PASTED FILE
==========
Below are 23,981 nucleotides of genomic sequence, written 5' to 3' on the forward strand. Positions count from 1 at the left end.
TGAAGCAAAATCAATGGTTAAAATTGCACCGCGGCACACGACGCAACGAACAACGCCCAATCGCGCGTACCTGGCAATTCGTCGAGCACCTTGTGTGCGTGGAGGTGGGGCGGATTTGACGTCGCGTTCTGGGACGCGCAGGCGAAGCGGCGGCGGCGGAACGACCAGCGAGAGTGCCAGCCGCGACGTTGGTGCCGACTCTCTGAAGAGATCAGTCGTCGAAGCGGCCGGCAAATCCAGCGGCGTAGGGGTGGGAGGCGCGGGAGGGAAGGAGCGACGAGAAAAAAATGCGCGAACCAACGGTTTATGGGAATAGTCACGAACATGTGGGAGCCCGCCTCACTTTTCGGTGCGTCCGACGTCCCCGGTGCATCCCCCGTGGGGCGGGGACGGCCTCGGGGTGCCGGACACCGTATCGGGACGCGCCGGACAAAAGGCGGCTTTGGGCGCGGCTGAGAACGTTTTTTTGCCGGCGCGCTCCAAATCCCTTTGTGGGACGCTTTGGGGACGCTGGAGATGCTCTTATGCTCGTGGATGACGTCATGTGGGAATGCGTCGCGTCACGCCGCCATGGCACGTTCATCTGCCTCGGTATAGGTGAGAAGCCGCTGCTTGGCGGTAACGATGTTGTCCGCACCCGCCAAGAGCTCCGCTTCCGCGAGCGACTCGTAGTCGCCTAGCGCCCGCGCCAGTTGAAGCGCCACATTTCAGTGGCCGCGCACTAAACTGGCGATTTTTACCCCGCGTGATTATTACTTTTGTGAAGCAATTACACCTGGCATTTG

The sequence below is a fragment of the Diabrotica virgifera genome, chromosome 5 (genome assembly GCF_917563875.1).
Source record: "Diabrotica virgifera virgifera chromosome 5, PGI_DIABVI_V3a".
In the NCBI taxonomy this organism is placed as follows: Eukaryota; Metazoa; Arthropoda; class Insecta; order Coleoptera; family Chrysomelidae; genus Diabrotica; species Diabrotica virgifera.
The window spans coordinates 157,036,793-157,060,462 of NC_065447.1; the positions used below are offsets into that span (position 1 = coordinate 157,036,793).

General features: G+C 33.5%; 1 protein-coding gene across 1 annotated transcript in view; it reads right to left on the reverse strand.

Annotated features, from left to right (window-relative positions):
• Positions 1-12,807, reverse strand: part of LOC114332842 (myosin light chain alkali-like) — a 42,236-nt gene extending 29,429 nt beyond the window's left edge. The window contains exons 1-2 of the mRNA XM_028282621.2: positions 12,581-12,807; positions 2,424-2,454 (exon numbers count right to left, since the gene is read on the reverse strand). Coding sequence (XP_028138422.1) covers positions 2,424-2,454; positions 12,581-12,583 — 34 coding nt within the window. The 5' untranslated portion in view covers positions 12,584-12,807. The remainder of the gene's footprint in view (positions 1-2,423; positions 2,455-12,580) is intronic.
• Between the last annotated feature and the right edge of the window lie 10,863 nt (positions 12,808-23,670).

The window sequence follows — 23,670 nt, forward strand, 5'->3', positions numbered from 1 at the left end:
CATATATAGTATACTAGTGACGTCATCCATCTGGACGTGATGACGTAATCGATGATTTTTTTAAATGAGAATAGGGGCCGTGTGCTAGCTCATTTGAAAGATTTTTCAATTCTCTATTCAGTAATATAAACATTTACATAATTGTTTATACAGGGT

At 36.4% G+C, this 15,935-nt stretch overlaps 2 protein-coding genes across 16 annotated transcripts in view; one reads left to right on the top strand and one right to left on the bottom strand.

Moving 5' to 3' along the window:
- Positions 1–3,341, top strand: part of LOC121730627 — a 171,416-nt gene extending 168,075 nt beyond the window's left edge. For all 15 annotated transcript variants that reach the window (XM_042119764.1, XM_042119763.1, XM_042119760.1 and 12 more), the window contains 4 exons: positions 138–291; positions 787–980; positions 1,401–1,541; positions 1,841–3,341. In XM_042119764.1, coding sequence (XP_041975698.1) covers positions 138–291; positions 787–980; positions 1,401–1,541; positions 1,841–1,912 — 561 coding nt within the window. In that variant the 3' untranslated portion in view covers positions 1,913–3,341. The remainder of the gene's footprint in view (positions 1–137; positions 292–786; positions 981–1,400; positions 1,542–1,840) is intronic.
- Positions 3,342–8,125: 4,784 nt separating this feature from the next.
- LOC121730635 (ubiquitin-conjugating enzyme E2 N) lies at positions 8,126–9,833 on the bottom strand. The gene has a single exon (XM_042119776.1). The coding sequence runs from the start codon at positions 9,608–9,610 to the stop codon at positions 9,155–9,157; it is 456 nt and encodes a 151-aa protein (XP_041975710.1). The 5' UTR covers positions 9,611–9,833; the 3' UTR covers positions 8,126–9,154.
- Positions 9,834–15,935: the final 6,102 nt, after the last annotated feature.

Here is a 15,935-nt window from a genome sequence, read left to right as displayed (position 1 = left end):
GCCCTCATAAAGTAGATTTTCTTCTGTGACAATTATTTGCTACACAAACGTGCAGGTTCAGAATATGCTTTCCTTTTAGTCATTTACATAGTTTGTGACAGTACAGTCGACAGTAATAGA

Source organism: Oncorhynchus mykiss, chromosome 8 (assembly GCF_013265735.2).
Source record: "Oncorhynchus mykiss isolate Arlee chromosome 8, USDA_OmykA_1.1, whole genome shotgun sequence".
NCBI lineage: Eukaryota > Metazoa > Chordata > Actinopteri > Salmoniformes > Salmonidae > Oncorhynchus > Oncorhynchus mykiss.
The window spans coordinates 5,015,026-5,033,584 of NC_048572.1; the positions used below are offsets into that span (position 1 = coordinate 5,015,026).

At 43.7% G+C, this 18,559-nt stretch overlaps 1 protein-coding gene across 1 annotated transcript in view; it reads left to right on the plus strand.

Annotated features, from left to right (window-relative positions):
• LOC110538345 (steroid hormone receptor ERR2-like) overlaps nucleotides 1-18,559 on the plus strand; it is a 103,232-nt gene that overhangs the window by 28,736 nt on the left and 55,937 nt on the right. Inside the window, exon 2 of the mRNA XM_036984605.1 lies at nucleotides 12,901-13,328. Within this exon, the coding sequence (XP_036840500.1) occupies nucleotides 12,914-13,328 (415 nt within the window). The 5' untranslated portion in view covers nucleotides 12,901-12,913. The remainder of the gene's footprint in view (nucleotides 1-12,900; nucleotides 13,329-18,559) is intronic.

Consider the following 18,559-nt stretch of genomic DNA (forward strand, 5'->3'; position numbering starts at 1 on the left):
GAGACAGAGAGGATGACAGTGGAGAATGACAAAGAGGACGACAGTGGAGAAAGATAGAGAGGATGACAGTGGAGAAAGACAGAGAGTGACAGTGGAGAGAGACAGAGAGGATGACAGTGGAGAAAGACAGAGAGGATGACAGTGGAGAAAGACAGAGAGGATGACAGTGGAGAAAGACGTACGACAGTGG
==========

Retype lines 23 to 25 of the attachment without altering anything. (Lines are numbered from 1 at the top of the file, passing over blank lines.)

NCBI lineage: Eukaryota > Metazoa > Chordata > Actinopteri > Salmoniformes > Salmonidae > Oncorhynchus > Oncorhynchus mykiss.
The window spans coordinates 5,015,026-5,033,584 of NC_048572.1; the positions used below are offsets into that span (position 1 = coordinate 5,015,026).

At 43.7% G+C, this 18,559-nt stretch overlaps 1 protein-coding gene across 1 annotated transcript in view; it reads left to right on the plus strand.